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“A Camel Makes an Elephant Feel Like a Jet Plane” ~Jackie Onassis

One of the greatest things about our trip to Kenya was letting go of the details. There was absolutely *nothing* that we had to think about other than being present in each moment. The days magically unfolded for us from the time we were awakened in the morning to the minute our heads the pillow at night. The credit for this, of course, goes to the entire team at Royal African Safaris (ask for Bobby). From our time spent in tents to the incredible stays in the lodges, every single thing was anticipated and executed flawlessly. I do have to give special recognition to the folks at Ol Malo, because they not only had to contend with our rowdy group, but they’re also excellent camel wranglers.

Our wake-up call came promptly at 6:30 AM, blessedly accompanied by a large amount of coffee and some delicious shortbread biscuits (good thing we had those, too, since it was going to be a while before it was time for our Bush Breakfast). I know what you’re thinking: “Merrin, you’re not a big coffee drinker, and there’s NO WAY you got out of bed at 6:30 AM”. To that, I’d respond “Kenyan coffee changed my life, and I’m still nursing a pretty heavy craving for it, since it’s the ONLY thing that could possible get me out of bed at such an hour”. Fueled by caffeine, we met up with our group and headed out for a morning hike. We skittered (okay, slid) down a pretty rough incline into the valley below.
I know what you're thinking: "Where's the trail?!?!" There wasn't one. We're hardcore like that.

Hussein and Samwel were awesome as usual, taking lots of time to show us flora and fauna. We saw where a leopard had slept the night before…all cozy on a bed made of the fur of the dik dik he’d eaten for dinner. Speaking of dik diks, we also learned that they mark their territory by, um, pooping in one big heap, kind of like a dik dik outhouse. Thankfully, the poop piles were quite large and easy to avoid! They’re also monogamous, not to mention the cutest darn animals we saw. It was all we could do to keep from bringing one home with us.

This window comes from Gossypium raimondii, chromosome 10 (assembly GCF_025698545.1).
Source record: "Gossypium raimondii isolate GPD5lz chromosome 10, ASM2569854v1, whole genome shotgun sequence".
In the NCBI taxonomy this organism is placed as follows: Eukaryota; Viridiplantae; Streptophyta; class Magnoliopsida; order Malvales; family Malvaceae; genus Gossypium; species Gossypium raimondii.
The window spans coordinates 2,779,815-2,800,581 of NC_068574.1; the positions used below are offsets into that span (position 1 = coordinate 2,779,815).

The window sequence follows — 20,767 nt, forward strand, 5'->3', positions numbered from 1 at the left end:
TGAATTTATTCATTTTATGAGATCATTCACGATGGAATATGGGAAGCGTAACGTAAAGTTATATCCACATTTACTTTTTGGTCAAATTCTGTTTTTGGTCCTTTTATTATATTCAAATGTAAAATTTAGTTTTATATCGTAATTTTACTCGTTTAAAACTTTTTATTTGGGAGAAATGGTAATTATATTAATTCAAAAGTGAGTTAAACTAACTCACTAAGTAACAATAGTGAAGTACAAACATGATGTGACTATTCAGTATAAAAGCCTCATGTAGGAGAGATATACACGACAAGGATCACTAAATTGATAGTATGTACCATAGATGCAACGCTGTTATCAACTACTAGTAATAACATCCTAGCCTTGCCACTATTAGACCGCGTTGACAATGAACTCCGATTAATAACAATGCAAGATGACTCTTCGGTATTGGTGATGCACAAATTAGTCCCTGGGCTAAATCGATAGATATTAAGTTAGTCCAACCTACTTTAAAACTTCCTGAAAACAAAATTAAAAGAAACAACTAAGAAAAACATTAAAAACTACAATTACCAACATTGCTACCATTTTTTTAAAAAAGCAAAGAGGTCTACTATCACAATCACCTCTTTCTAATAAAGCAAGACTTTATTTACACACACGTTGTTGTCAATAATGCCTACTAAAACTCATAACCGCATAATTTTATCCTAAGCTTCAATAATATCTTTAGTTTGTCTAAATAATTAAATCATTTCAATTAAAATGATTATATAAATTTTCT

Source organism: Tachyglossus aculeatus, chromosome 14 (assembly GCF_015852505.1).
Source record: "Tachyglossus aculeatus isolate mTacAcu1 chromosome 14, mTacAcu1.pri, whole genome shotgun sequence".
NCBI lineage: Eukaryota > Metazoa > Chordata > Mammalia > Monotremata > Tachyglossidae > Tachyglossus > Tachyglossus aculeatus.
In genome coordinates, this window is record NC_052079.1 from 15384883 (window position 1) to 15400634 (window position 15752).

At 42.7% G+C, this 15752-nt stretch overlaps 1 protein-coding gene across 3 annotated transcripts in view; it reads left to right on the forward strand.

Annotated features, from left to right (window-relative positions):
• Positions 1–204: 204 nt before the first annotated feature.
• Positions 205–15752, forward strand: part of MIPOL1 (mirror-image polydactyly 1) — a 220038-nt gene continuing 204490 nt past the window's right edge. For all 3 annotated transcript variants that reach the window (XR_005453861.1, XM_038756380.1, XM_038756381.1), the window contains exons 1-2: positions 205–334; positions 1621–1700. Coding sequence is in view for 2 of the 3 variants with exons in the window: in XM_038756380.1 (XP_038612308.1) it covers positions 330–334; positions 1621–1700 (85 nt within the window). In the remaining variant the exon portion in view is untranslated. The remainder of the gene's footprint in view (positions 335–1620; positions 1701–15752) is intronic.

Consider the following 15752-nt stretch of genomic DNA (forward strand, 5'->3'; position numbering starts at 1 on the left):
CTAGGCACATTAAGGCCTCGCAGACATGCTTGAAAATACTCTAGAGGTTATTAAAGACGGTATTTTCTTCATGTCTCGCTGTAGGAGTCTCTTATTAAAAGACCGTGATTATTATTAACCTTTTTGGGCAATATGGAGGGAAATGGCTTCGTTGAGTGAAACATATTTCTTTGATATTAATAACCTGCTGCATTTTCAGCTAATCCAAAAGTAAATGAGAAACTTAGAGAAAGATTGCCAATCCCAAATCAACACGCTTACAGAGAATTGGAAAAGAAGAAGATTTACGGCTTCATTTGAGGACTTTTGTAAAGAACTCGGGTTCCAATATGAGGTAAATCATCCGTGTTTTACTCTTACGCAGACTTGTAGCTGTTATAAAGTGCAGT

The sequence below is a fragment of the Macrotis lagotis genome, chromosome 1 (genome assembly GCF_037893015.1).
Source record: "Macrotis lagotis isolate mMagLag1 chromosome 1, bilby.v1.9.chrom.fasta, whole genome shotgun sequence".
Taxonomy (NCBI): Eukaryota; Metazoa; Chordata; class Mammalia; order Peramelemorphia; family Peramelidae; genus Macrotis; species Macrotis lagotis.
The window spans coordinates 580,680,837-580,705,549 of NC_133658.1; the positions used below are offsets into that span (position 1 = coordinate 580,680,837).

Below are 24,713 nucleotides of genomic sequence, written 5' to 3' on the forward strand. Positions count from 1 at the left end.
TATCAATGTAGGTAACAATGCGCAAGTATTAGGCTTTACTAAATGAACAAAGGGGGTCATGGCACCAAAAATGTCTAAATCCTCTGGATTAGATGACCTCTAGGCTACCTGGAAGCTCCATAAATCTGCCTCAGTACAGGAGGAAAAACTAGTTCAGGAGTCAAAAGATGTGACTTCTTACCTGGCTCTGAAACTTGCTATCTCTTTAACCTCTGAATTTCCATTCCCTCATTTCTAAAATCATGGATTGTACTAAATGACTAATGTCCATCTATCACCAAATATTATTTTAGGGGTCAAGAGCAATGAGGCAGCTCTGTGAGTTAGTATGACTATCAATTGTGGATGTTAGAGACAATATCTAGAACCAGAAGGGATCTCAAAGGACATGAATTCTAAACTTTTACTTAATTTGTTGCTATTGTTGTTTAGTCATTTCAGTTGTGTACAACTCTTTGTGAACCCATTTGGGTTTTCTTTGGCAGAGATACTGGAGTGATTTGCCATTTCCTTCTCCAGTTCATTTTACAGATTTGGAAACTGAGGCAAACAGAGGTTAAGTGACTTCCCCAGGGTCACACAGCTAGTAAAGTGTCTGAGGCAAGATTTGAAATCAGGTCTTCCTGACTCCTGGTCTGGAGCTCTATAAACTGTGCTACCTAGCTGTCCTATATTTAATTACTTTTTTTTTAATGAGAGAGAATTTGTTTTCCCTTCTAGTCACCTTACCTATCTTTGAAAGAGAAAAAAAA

Dik dik!!!

We continued to make our way further out into the bush. When we stopped by a strange looking bush to ask a question, Hussein decided it was time to play a little joke on Kevin. We knew the bush was part of the acacia family (because honestly? Just about every tree we saw was some sort of an acacia), but this one had unique looking berry-like thingies on it. Hussein encouraged Kevin to touch the “berry”. As soon as he did, hundreds of ants started crawling out of it and began to fiercely protect their tree. It turns out that cocktail ants, have a symbiotic relationship with the Whistling Thorn acacia; the ants feed on the sap and take shelter in the swollen bases of the thorns. They also keep the trees “groomed” by clipping vines that threaten to strangle the trees. Needless to say, they weren’t happy to be disturbed when Kevin tried to pick the “berry”! In the picture you can see the ants’ backsides in the air, hence the name “cock-tail”. They don’t constantly wish it was five o’clock somewhere, like the rest of us do.
Whistling Thorn Acacia